5. Don't leave any blanks

Co-op board members are volunteers (with jobs and families in many cases) and they don't want to spend a lot of time going back and forth asking for more information—plus the longer it takes for them to approve you, the longer it'll take to close on your apartment. 

One mistake for buyers paying cash is not showing that amount of cash on the financial statement, leaving the board to wonder where you’re getting the money from. 

The idea is to preempt any questions. For example, if you're recently divorced, be prepared to give detailed information about alimony payments, whether you give or receive. 

In a similar vein, Jordan says sometimes it pays to go beyond merely providing bank statements in the interest of full transparency. 

"The revenue/financial statement is a great place to start, but if your situation is more complicated because of carried interest or debt, there's nothing wrong with making a schedule that breaks things down further and even going into detail about why you've made certain financial decisions—like not paying down educational loans because the interest rate is so low and you view it as smart debt, or you have assets with valuations that you'd like to include," she says.

6. Choose references wisely

According to Jordan, common knowledge is that a board member will open the package and go straight to the finances and then the reference letters. "They want to know you can afford it and who you are," she says, adding they typically skip looking at the credit check form and all the rest that the managing agent would have vetted already. 

Harkov explains these letters fall into several categories: An employee letter, which comes on company letterhead and verifies your compensation; a business reference letter from a superior or colleague, which offers substantive feedback about you in a work environment, including details on how responsible you are; a personal reference letter; and a letter from your current management company confirming that you pay rent or monthlies on time.

Of those, the personal reference letter can seal—or break—the deal. One Yorkville co-op board member puts it this way: "What separates one applicant from the next is the personal aspect—specifically, the recommendation letters. Because when it comes down to it, once we are all in agreement that the applicants have the financial capacity to purchase, we really just want to see if they will make nice neighbors. Who are they asking to recommend them? Do they read like boilerplate or do they really tell me that these are good, nice people?"

So who should write those all-important personal reference letters? 

References should be from colleagues or friends who can speak honestly about you. If they are NYC co-op owners themselves, so much the better. “The idea is to use someone who gets how important it is to have good neighbors and can vouch for the fact that you would make one," Harkov says. If you know someone who’s a board member in a NYC co-op or already lives in the building—even better.  

Indeed, Jordan says that if you are trying to get into a Park Avenue co-op, ideally your friend will be in another Park Avenue co-op; the same if you are applying to a storied co-op on the UWS. "If you are looking at more simple buildings, you still need to know your audience. Take guidance from your broker or the seller's agent on what kind of vibe you should be aiming for."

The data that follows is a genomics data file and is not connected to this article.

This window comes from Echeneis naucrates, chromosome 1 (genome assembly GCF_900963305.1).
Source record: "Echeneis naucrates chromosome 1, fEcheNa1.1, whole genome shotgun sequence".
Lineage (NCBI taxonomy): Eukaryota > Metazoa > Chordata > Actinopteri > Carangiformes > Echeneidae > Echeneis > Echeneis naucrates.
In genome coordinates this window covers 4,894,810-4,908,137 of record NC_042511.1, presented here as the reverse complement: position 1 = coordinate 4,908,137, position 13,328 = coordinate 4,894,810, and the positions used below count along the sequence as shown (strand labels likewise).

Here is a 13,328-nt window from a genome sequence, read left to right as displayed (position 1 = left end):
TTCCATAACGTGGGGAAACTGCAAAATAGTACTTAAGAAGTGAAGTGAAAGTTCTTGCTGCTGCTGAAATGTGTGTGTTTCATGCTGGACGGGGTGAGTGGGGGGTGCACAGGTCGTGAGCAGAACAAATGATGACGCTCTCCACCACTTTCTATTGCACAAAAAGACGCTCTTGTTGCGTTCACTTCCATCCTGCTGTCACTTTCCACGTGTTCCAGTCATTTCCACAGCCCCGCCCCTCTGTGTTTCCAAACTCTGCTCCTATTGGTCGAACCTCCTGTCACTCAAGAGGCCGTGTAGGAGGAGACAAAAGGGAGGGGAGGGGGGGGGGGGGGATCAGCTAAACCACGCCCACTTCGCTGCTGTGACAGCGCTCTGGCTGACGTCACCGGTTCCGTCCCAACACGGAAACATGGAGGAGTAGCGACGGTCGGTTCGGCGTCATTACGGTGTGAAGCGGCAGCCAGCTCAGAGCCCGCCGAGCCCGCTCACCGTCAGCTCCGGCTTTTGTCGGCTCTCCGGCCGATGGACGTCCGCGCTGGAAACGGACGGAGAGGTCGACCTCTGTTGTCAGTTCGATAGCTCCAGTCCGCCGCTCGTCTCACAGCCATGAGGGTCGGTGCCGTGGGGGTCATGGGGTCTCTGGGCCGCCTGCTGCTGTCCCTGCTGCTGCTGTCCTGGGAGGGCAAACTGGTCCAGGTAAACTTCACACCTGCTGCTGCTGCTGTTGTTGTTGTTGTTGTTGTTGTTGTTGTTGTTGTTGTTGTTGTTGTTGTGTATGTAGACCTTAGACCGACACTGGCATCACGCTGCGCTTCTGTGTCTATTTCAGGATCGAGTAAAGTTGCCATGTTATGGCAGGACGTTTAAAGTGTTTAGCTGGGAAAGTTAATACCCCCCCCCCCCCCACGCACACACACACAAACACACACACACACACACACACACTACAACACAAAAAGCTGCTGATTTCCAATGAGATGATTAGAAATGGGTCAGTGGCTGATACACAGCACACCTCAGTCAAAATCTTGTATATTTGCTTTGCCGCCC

8. Aim for sincerity and specificity in personal references

Now that you've chosen who will write your recommendations, you'll want to ensure those letters are all they should be.

Jordan advises her clients to be prepared to get creative. 

"The best letters are the ones that are genuine and actually written by someone else, but sometimes people need inspiration," she says. 

That can include giving them a sample stellar reference letter with the names blackened out, or reminding them of things like the time you planned that charity event together or took a weekend trip with the families in tow. "Not a lot of people think about doing this to help their references get started," she adds.

Harkov agrees that specificity is key. "You want your recommendations to include details like, 'she helped me when my kids were sick,’"  he explains. 

Two high school teachers who bought a co-op in Forest Hills, Queens, told us they were certain their “Disney-style” letters of recommendation were what clinched the deal for them.  

For more tips, we have samples of reference letters addressed to co-op boards.

9. Double and triple-check the package

"Multiple qualified eyeballs are always a good thing," Harkov says. The buyer's broker pulls the package together, but the seller's broker, the managing agent, and even the lawyer should review it.  Check for typos and see if anything stands out that needs a correction.

10. Bring your A-game to the interview

Dress appropriately, be respectful, and keep it friendly. If you’ve spent the time preparing the application you should know your package inside out so you won’t get tripped up by any questions about it during the interview. 

Jordan emphasizes that this is the opportunity for them to ask you questions, not for you to ask them a bunch of questions about the building, which you should know from doing your due diligence.

"This is also not a good time to go into any elaborate details about the massive amount of work you plan to do in the apartment," she says. You shouldn't lie if asked outright but there's no need to freely offer statements that convey you're eager to embark on a two-year construction project.

Earlier versions of this article contained reporting and writing by Lucy Cohen Blatter.


Headshot of Emily Myers

Emily Myers

Senior Writer/Podcast Producer

Emily Myers is a real estate writer and podcast host. As the former host of the Brick Underground podcast, she earned four silver awards from the National Association of Real Estate Editors. Emily studied journalism at the University of the Arts, London, earned an MA Honors degree in English Literature from the University of Edinburgh and lived for a decade in California.

Brick Underground articles occasionally include the expertise of, or information about, advertising partners when relevant to the story. We will never promote an advertiser's product without making the relationship clear to our readers.